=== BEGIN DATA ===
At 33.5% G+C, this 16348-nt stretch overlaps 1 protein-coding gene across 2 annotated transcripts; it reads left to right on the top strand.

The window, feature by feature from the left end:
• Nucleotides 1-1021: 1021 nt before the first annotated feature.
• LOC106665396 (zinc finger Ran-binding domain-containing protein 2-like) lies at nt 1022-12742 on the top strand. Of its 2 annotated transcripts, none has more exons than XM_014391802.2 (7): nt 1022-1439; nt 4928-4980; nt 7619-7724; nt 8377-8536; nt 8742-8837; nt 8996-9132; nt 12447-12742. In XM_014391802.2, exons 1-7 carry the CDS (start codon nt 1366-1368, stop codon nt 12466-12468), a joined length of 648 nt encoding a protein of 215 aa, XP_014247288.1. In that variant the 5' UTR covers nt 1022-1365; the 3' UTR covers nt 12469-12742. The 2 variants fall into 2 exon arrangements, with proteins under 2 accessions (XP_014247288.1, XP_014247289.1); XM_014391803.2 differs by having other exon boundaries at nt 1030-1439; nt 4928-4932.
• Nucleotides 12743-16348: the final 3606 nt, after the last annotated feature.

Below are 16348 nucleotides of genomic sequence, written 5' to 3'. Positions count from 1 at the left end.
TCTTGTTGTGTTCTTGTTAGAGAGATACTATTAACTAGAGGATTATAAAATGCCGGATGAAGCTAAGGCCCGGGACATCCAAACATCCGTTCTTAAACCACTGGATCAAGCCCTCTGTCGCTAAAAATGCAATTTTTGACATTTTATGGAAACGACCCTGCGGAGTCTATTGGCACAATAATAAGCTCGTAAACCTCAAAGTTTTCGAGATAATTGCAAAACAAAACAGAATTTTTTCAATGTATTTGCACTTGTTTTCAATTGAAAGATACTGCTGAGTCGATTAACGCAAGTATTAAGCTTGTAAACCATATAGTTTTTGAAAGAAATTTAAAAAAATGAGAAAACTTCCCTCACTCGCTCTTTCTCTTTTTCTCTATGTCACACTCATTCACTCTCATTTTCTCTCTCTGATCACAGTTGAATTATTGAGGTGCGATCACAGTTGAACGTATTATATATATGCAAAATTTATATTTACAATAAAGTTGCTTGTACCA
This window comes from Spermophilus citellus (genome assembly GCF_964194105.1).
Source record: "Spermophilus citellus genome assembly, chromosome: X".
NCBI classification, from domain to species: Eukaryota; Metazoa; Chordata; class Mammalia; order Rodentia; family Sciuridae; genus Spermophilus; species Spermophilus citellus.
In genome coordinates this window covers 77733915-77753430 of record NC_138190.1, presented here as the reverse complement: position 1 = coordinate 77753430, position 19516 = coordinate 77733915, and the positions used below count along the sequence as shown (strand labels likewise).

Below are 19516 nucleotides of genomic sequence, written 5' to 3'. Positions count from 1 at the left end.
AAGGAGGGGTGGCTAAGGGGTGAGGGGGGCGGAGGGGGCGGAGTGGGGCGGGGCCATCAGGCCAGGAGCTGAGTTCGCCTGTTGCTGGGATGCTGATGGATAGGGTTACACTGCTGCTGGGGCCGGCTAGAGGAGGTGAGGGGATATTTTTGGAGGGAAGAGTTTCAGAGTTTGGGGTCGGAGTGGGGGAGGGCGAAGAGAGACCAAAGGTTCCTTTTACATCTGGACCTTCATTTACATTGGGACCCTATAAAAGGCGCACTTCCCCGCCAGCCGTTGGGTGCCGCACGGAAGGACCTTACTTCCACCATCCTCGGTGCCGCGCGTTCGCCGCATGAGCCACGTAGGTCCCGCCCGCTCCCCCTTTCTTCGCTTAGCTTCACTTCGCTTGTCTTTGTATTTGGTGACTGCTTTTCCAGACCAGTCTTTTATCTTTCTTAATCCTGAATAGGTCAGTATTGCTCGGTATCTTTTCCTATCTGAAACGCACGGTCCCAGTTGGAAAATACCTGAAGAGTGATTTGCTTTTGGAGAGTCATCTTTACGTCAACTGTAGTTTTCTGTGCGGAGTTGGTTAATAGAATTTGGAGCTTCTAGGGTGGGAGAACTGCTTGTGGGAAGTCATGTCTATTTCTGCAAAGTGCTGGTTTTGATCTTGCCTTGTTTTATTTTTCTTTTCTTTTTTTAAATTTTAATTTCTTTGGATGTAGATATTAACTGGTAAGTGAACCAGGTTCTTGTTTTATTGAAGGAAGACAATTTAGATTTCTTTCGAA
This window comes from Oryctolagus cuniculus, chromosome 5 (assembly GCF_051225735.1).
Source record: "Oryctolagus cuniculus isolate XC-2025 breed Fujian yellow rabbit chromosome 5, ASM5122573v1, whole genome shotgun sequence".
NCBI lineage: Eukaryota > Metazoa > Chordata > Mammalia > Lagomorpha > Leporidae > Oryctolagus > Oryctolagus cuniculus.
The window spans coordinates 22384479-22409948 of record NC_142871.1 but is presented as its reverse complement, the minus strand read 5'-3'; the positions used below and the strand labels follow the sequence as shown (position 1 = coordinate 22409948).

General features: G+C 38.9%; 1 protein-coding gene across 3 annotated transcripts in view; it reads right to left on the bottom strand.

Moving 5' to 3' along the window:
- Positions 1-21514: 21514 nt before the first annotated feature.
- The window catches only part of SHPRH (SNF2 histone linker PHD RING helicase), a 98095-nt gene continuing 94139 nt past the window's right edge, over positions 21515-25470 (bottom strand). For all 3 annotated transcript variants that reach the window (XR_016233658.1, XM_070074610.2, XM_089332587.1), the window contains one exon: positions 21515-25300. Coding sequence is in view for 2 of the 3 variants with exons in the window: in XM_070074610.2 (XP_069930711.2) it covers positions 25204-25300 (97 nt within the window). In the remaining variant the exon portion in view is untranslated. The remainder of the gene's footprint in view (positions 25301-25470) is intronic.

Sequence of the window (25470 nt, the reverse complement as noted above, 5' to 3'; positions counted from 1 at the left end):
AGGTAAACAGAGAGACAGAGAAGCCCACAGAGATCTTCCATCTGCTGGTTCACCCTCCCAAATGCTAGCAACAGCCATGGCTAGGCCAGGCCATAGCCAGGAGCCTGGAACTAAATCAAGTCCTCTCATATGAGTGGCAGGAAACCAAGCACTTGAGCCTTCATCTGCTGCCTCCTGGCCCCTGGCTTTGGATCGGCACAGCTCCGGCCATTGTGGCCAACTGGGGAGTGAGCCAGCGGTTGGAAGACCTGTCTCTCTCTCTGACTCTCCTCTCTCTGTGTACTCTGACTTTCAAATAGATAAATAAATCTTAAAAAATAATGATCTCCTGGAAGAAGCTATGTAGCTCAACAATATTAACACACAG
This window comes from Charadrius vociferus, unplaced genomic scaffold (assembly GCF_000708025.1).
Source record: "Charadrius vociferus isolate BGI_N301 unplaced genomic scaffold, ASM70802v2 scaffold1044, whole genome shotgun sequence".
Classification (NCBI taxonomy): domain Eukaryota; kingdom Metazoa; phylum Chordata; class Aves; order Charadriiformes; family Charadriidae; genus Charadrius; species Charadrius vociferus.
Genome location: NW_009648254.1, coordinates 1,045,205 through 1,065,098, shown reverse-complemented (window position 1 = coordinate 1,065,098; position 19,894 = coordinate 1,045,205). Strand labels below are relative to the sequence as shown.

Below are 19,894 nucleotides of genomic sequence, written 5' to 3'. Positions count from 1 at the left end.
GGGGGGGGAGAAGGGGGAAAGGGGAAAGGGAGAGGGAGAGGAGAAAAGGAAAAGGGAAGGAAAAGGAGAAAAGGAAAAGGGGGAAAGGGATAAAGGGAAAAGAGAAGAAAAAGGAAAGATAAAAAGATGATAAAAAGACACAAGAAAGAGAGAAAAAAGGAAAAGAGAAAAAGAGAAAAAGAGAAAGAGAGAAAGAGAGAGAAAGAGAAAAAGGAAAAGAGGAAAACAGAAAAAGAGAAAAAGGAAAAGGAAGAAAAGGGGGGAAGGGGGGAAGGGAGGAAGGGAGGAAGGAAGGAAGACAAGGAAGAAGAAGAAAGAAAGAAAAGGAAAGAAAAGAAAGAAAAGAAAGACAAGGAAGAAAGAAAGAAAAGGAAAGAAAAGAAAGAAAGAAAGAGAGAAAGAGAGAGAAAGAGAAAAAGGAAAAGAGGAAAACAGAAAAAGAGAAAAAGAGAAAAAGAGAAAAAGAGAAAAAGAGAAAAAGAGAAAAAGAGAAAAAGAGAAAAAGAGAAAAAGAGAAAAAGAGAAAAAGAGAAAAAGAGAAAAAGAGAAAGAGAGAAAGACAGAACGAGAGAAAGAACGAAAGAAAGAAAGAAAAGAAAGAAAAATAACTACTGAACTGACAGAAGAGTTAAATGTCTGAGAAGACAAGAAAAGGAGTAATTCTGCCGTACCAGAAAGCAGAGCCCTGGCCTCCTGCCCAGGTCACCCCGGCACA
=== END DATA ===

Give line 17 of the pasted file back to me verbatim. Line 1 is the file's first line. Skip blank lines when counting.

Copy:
The window spans coordinates 22384479-22409948 of record NC_142871.1 but is presented as its reverse complement, the minus strand read 5'-3'; the positions used below and the strand labels follow the sequence as shown (position 1 = coordinate 22409948).